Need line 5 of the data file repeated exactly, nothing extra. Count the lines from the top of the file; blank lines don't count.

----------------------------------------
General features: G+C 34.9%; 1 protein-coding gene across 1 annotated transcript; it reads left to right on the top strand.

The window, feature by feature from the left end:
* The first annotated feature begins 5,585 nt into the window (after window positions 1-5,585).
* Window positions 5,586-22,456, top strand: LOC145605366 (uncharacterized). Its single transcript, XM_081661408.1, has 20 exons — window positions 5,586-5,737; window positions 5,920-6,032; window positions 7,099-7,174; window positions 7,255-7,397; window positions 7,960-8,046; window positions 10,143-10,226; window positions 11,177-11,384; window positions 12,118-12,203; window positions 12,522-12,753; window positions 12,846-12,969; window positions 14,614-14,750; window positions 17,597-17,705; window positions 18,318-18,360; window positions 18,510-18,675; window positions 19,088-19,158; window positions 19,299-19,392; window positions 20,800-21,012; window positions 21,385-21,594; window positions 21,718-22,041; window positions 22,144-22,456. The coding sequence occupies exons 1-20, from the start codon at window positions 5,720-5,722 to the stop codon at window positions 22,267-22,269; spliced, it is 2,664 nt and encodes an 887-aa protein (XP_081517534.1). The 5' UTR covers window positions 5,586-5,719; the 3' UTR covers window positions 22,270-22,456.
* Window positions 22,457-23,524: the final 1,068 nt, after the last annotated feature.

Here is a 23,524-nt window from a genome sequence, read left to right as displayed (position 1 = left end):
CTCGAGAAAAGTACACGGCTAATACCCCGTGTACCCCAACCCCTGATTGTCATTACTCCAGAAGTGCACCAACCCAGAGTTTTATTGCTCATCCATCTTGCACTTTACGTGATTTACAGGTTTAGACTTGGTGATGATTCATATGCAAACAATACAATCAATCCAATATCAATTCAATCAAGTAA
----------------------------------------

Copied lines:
* Window positions 22,457-23,524: the final 1,068 nt, after the last annotated feature.